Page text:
“I have had difficult times during this Giro and I’ve even thought of abandoning,” said Arredondo, who had started the Giro’s tappone over the Gavia and Stelvio on Tuesday on the attack only to reach Val Martello almost three-quarters of an hour down.
“Two days ago, on the Stelvio, I thought I’d finish last,” Arredondo said, paying tribute to the encouragement of directeur sportif Josu Larrazabal. “Josu put me in the car, warmed me up, and gave me the courage to start again.”
Arredondo had Larrazabal offering moral support in more amenable circumstances on Thursday, and he said that instructions from the team car had been pivotal in helping him to cope with the stiff final climb to Rifugio Panarotta.
“At the foot of the final climb, I wanted to attack, but Josu told me to wait,” Arredondo said. “Then, much higher up, he said, ‘Julián, now!’ So I won the stage because of his advice.”
Arredondo’s decisive acceleration came a shade under four kilometres from the summit following a ding-dong battle with fellow countryman Fabio Duarte (Colombia) and the impressive Philip Deignan (Sky), who were all part of the stage’s early break. After a day – indeed, an entire Giro – on the attack, he finally...
Cadel Evans (BMC) slipped from third to ninth after losing contact with his rivals on the climb to the finish, yet remains just 90 seconds from a podium spot with the other riders squeezed in that time difference. He refuses to accept defeat but other riders are now targeting a place on the podium.
Pierre Rolland (Europcar) is now third overall, 3:29 behind Quintana and 1:48 behind second placed Rigoberto Uran (Omega Pharma-QuickStep). Talented young Italian Fabio Aru (Astana) and Rafal Majka (Tinkoff-Saxo) are only two seconds behind him, with Domenico Pozzovivo (Ag2r-La Mondiale) sixth overall, just 23 seconds down on Uran.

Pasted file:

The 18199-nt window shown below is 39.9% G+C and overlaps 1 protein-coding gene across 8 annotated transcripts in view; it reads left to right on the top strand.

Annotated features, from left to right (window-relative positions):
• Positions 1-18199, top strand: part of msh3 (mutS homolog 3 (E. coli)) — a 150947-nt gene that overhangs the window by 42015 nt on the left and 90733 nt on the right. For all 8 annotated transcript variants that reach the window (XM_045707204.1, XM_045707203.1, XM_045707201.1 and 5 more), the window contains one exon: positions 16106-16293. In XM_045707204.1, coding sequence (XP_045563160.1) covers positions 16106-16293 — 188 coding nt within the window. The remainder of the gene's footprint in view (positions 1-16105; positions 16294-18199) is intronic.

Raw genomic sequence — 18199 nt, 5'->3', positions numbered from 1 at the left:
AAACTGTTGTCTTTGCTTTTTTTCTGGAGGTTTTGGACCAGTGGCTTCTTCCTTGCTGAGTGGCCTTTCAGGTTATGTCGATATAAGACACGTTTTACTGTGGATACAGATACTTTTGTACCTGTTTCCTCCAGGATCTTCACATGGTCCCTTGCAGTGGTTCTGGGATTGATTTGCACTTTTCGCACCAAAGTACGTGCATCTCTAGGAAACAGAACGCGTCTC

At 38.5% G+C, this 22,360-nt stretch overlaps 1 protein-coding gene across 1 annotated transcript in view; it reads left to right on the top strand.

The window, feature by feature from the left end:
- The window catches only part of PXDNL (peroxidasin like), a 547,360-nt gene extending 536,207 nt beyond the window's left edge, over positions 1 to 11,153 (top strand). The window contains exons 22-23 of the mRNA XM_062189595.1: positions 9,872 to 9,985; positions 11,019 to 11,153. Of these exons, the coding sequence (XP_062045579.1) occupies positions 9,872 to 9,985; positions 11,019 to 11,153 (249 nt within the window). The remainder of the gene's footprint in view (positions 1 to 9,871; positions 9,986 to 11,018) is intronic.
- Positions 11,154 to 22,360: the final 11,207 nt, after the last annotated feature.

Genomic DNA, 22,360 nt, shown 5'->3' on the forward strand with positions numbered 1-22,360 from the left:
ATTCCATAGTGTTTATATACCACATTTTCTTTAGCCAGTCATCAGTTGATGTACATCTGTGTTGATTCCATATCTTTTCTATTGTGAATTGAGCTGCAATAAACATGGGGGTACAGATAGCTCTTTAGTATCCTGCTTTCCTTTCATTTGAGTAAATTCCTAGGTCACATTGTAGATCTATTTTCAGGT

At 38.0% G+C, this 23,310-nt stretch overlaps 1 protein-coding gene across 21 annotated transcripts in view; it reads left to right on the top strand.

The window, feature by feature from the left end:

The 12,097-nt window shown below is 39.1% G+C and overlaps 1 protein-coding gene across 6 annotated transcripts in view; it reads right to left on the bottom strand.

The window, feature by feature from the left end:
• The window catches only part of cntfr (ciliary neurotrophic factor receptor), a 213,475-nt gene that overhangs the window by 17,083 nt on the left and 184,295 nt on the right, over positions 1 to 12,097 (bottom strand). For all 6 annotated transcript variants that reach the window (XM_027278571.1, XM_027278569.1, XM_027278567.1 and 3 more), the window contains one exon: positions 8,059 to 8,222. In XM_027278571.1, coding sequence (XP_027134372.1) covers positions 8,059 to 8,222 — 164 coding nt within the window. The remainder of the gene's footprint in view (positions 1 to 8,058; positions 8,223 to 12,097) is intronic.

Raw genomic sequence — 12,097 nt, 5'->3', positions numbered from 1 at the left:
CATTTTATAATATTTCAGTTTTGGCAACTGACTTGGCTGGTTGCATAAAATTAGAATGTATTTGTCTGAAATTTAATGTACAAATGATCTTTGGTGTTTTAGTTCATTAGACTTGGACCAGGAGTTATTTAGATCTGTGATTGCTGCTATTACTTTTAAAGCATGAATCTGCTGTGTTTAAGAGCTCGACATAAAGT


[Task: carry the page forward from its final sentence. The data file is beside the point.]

Hesjedal moves up to seventh
Canada's Ryder Hesjedal (Garmin-Sharp) rode from ninth to seventh and is also within reach of the podium. He was gapped slightly in sight of the finish line but had made an effort to gain time on Evans and Wilco Kelderman (Belkin).
"I felt good, I wanted to keep the pace high. I heard some guys were having difficulties so I didn’t want the pace to slow down," he said after the stage.
"It feels good to be on the front and push a bit....
Life on the road for a WorldTour team can be arduous and testing and a three-week grand tour such as the Giro d’Italia is as just as much a battle of strength and fortitude for the staff as much as the riders.
inCycle TV caught up with the Lampre – Merida mechanics and soigneurs during the Giro d’Italia to find out what goes into supporting a squad on the road. Including a behind-the-scenes tour of the Italian team’s truck of equipment and bikes, the video has interviews with members of the staff during the world’s second biggest grand tour.